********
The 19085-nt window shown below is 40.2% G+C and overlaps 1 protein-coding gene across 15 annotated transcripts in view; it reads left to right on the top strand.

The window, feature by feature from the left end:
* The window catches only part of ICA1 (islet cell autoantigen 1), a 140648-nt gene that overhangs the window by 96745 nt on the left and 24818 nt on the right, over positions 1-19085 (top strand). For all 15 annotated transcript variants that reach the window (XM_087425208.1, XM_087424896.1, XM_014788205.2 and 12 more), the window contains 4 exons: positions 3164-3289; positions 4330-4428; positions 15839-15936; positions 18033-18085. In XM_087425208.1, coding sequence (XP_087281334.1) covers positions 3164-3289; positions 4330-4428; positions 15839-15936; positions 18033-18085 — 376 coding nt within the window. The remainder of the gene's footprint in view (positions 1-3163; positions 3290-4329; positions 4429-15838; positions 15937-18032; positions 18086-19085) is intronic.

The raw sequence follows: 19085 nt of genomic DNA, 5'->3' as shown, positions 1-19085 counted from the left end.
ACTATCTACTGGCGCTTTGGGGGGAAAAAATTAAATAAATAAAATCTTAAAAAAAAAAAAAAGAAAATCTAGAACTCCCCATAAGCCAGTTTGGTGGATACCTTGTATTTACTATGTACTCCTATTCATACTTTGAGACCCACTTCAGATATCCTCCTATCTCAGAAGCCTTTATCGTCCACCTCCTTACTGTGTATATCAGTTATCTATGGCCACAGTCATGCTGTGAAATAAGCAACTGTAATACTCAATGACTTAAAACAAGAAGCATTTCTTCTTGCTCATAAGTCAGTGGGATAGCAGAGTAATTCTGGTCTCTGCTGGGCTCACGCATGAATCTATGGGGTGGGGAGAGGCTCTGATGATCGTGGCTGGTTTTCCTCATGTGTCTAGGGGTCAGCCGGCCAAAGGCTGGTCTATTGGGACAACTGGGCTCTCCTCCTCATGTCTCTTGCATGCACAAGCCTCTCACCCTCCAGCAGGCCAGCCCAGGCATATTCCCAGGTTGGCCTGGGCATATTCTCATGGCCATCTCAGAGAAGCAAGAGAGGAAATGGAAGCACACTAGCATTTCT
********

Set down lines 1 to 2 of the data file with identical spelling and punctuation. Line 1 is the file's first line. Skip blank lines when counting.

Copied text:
The 19085-nt window shown below is 40.2% G+C and overlaps 1 protein-coding gene across 15 annotated transcripts in view; it reads left to right on the top strand.

The window, feature by feature from the left end: